Remodeling a Kitchen
Q: Remodeling my kitchen is so overwhelming! I've been dreaming of my new kitchen, but I'm frozen like a deer in the headlights because I don't know where to begin. Where is the best place to start?
A: You're right -- remodeling a kitchen is a big job that involves a lot of decisions. But the process can be exciting and satisfying, too -- especially when it's time to start using a kitchen designed to meet your needs and desires. The best place to start is making a wish list. There's no cost to dreaming. List features you've always wanted. Group them according to must-haves, nice-to-haves, and fun-to-haves, and number them in order of importance.
"I advise all my clients before they start a remodeling project to create a file of pictures and magazine tear-outs of rooms that 'speak' to them," says Keri Davis, a certified kitchen designer (CKD) in Lake Oswego, Oregon. "It may mean that you like the flooring in one photo, the cabinets in another, and the countertops in yet another. Or maybe you just like the light and bright feeling of a particular photo. The more photos you collect, the more apparent your style will become, and a common thread will start to emerge." You might find that over and over you tear out photos of kitchens with white painted cabinets and dark hardwood floors. This will give you the confidence to move forward and make a decision. "It doesn't matter too much whether you select the countertop first or the cabinets first," Davis says. "At this stage, it's more about understanding your style and making sure that your decision fits with that style."
Organize all the photos you collect into a scrapbook, and include product samples and brochures. Add the name and address of the manufacturer, style name/number, color, price, etc. Take the scrapbook with you when the time comes to meet with a designer -- it will help you communicate your ideas, plan your budget, and feel confident about the decisions you make.
Questions to Ask Yourself When Getting Ready to Remodel a Kitchen
Assess Your Needs: Basic Goals
Before you start shopping for your new kitchen, or even consult a design professional, it's wise to take a needs assessment. Use these questions to help you determine design changes you need to make, based on the way you use -- or plan to use -- your new kitchen. These questions are great starting points for sparking creative kitchen remodeling ideas.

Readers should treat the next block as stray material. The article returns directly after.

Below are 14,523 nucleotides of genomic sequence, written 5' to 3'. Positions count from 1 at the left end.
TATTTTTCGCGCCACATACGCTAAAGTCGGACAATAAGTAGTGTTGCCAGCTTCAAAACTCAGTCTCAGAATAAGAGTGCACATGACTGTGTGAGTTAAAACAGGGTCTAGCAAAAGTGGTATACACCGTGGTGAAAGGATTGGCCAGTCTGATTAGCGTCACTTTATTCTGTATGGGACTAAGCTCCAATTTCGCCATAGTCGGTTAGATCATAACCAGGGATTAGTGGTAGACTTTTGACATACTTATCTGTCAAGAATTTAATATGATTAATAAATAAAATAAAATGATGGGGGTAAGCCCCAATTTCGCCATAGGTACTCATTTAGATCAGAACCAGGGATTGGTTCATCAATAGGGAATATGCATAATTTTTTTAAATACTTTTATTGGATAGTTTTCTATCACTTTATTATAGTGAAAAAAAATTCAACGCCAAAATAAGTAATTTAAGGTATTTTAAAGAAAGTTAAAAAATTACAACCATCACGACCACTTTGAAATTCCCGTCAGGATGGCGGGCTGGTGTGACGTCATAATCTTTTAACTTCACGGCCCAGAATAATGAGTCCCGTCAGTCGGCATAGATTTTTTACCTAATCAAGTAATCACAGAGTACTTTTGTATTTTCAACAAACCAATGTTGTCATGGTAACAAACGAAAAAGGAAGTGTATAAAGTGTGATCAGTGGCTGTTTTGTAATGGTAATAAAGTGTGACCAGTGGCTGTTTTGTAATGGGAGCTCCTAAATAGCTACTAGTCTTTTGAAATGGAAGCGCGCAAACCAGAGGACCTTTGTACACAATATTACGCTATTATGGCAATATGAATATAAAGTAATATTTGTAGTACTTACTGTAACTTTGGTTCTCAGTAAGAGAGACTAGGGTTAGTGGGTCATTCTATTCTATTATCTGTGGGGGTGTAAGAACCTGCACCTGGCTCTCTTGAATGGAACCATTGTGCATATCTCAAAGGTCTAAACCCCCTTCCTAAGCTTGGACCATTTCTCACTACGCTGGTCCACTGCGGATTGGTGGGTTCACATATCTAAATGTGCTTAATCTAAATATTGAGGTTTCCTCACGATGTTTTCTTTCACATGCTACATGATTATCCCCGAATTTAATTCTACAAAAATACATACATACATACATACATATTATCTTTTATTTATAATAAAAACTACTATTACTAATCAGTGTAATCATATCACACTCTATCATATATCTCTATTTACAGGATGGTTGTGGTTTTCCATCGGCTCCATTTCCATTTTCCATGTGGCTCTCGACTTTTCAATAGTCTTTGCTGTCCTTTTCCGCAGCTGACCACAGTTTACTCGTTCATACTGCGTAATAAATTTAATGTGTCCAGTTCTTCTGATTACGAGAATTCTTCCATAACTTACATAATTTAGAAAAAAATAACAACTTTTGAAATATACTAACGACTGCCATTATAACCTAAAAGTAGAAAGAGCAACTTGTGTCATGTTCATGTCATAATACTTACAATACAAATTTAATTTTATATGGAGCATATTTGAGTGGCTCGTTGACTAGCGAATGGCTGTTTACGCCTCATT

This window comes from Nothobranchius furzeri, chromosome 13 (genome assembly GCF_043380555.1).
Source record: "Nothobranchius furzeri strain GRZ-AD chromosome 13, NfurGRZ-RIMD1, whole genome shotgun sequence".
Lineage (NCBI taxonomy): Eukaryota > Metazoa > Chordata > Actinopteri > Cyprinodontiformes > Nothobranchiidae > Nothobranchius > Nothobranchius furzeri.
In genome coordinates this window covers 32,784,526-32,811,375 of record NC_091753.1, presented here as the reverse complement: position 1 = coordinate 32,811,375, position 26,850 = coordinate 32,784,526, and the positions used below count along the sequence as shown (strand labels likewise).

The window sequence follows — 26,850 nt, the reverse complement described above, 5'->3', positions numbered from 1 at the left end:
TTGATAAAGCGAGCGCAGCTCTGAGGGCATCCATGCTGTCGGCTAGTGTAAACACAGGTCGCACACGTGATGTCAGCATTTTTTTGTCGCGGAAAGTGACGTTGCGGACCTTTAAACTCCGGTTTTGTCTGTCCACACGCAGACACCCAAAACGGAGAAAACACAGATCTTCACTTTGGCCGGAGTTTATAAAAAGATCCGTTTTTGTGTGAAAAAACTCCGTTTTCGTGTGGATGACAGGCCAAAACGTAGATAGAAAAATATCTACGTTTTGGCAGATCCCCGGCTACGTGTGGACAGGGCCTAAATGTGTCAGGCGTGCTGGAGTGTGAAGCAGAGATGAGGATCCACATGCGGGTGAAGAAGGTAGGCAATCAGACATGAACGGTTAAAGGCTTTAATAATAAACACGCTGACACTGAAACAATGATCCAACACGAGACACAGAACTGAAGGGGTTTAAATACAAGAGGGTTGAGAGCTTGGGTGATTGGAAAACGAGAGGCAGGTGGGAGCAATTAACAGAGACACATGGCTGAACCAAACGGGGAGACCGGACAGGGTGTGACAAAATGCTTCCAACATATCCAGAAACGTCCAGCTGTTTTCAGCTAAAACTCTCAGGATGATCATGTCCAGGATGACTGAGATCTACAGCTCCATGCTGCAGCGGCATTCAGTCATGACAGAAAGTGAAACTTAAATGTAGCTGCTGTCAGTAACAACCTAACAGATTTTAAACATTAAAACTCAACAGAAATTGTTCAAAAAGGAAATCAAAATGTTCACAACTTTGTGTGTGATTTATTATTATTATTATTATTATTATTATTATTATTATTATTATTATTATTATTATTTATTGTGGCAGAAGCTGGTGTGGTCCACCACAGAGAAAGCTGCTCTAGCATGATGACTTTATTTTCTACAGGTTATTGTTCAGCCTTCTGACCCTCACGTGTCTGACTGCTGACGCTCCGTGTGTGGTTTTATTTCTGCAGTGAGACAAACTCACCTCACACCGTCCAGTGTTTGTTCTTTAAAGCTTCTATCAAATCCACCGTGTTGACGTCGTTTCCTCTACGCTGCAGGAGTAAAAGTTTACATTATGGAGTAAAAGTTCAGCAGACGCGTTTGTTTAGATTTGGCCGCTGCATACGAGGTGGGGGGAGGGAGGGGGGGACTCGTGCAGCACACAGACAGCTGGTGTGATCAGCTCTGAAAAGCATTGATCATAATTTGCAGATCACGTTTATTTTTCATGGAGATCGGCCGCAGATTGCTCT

- How much time is spent in the kitchen?
- How old is your existing kitchen?
- What is the budget for your kitchen project?
- How long do you intend to own your home?
- Is the remodel a long- or short-term investment?
- Are you remodeling for resale value or to suit yourself?
- What do you like/dislike most about your present kitchen?
Assess Your Needs: Kitchen Size
- Is your family likely to grow, remain the same, or decrease in size?
- Is there a primary cook? Secondary cook or multiple cooks?
- Do the cooks have any physical limitations or special needs?
- How does your family use the kitchen? Daily heat-and-serve meals? Make-ahead meal prep? cooking? Daily full-course meals? Weekend family meals? Is the kitchen a social/entertainment space?
- How would you like your new kitchen to relate to adjacent rooms?
Assess Your Needs: Kitchen Activity
When it comes to your kitchen, which of the following statements most closely describes you?
- I like to be the only cook, with guests congregating elsewhere in my home.
- I like to be the only cook, with guests nearby in spaces open to the kitchen.
- I like guests to sit and visit with me while I cook.
- I like guests to help with meal preparation.
- I like guests to help with cleanup.
- I often use caterers who prepare meals in my kitchen for guests.
Assess Your Needs: Kitchen Designs
In addition to food prep, which of the following would you like to accommodate in your kitchen?
- Eating Area
- Wet Bar
Assess Your Needs: Kitchen Atmosphere
Which of the following best describes the kitchen of your dreams?
- Purely functional
- Warm and cozy
- Open and airy
- A private retreat
- A personal design statement